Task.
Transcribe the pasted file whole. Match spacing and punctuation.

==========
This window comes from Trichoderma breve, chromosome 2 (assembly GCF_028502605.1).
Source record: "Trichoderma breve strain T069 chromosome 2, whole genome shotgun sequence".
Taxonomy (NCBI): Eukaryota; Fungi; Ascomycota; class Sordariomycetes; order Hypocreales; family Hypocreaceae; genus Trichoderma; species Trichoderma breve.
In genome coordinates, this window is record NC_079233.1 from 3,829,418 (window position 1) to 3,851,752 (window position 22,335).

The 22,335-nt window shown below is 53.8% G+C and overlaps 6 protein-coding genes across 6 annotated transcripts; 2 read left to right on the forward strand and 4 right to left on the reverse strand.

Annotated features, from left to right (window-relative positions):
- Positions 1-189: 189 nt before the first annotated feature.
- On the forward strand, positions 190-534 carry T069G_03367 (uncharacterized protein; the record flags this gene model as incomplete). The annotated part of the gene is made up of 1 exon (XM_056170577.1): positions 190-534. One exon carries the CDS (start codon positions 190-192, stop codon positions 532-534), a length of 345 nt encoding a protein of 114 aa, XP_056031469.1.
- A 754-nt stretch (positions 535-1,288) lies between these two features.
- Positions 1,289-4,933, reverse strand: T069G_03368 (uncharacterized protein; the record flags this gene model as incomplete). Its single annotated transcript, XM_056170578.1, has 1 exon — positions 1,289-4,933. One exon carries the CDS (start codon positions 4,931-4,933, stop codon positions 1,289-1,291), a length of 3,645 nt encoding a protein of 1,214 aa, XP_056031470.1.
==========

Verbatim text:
This window comes from Trichoderma breve, chromosome 2 (assembly GCF_028502605.1).
Source record: "Trichoderma breve strain T069 chromosome 2, whole genome shotgun sequence".
Taxonomy (NCBI): Eukaryota; Fungi; Ascomycota; class Sordariomycetes; order Hypocreales; family Hypocreaceae; genus Trichoderma; species Trichoderma breve.
In genome coordinates, this window is record NC_079233.1 from 3,829,418 (window position 1) to 3,851,752 (window position 22,335).

The 22,335-nt window shown below is 53.8% G+C and overlaps 6 protein-coding genes across 6 annotated transcripts; 2 read left to right on the forward strand and 4 right to left on the reverse strand.

Annotated features, from left to right (window-relative positions):
- Positions 1-189: 189 nt before the first annotated feature.
- On the forward strand, positions 190-534 carry T069G_03367 (uncharacterized protein; the record flags this gene model as incomplete). The annotated part of the gene is made up of 1 exon (XM_056170577.1): positions 190-534. One exon carries the CDS (start codon positions 190-192, stop codon positions 532-534), a length of 345 nt encoding a protein of 114 aa, XP_056031469.1.
- A 754-nt stretch (positions 535-1,288) lies between these two features.
- Positions 1,289-4,933, reverse strand: T069G_03368 (uncharacterized protein; the record flags this gene model as incomplete). Its single annotated transcript, XM_056170578.1, has 1 exon — positions 1,289-4,933. One exon carries the CDS (start codon positions 4,931-4,933, stop codon positions 1,289-1,291), a length of 3,645 nt encoding a protein of 1,214 aa, XP_056031470.1.